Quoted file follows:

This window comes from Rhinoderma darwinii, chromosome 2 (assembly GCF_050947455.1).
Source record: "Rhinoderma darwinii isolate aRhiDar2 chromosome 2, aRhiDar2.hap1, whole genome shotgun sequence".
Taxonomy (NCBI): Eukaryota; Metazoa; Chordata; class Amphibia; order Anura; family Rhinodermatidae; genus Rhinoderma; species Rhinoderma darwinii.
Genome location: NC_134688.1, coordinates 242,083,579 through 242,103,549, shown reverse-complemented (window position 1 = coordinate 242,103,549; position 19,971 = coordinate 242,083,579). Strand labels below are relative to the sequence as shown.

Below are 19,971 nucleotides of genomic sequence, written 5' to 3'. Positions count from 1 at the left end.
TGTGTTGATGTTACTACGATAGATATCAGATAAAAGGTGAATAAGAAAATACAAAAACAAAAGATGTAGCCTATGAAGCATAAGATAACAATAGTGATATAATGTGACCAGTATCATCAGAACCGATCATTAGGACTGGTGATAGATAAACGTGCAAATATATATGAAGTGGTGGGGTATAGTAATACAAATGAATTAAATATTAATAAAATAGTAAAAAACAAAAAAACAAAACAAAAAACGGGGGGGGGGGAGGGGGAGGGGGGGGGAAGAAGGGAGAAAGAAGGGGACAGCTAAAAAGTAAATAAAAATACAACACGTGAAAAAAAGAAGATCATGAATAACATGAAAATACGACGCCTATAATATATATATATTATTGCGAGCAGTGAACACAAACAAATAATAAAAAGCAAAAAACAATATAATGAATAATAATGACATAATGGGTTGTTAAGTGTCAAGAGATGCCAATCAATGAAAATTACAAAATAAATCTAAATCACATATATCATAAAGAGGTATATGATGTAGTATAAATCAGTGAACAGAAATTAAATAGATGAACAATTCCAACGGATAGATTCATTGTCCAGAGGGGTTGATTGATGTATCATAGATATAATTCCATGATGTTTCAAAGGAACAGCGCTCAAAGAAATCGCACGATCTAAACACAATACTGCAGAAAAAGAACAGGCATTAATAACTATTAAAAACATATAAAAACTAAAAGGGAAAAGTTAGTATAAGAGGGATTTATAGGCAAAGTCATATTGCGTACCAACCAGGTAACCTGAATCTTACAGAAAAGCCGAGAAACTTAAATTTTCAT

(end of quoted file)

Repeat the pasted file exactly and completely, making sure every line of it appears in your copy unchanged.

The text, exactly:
This window comes from Rhinoderma darwinii, chromosome 2 (assembly GCF_050947455.1).
Source record: "Rhinoderma darwinii isolate aRhiDar2 chromosome 2, aRhiDar2.hap1, whole genome shotgun sequence".
Taxonomy (NCBI): Eukaryota; Metazoa; Chordata; class Amphibia; order Anura; family Rhinodermatidae; genus Rhinoderma; species Rhinoderma darwinii.
Genome location: NC_134688.1, coordinates 242,083,579 through 242,103,549, shown reverse-complemented (window position 1 = coordinate 242,103,549; position 19,971 = coordinate 242,083,579). Strand labels below are relative to the sequence as shown.

Below are 19,971 nucleotides of genomic sequence, written 5' to 3'. Positions count from 1 at the left end.
TGTGTTGATGTTACTACGATAGATATCAGATAAAAGGTGAATAAGAAAATACAAAAACAAAAGATGTAGCCTATGAAGCATAAGATAACAATAGTGATATAATGTGACCAGTATCATCAGAACCGATCATTAGGACTGGTGATAGATAAACGTGCAAATATATATGAAGTGGTGGGGTATAGTAATACAAATGAATTAAATATTAATAAAATAGTAAAAAACAAAAAAACAAAACAAAAAACGGGGGGGGGGGAGGGGGAGGGGGGGGGAAGAAGGGAGAAAGAAGGGGACAGCTAAAAAGTAAATAAAAATACAACACGTGAAAAAAAGAAGATCATGAATAACATGAAAATACGACGCCTATAATATATATATATTATTGCGAGCAGTGAACACAAACAAATAATAAAAAGCAAAAAACAATATAATGAATAATAATGACATAATGGGTTGTTAAGTGTCAAGAGATGCCAATCAATGAAAATTACAAAATAAATCTAAATCACATATATCATAAAGAGGTATATGATGTAGTATAAATCAGTGAACAGAAATTAAATAGATGAACAATTCCAACGGATAGATTCATTGTCCAGAGGGGTTGATTGATGTATCATAGATATAATTCCATGATGTTTCAAAGGAACAGCGCTCAAAGAAATCGCACGATCTAAACACAATACTGCAGAAAAAGAACAGGCATTAATAACTATTAAAAACATATAAAAACTAAAAGGGAAAAGTTAGTATAAGAGGGATTTATAGGCAAAGTCATATTGCGTACCAACCAGGTAACCTGAATCTTACAGAAAAGCCGAGAAACTTAAATTTTCAT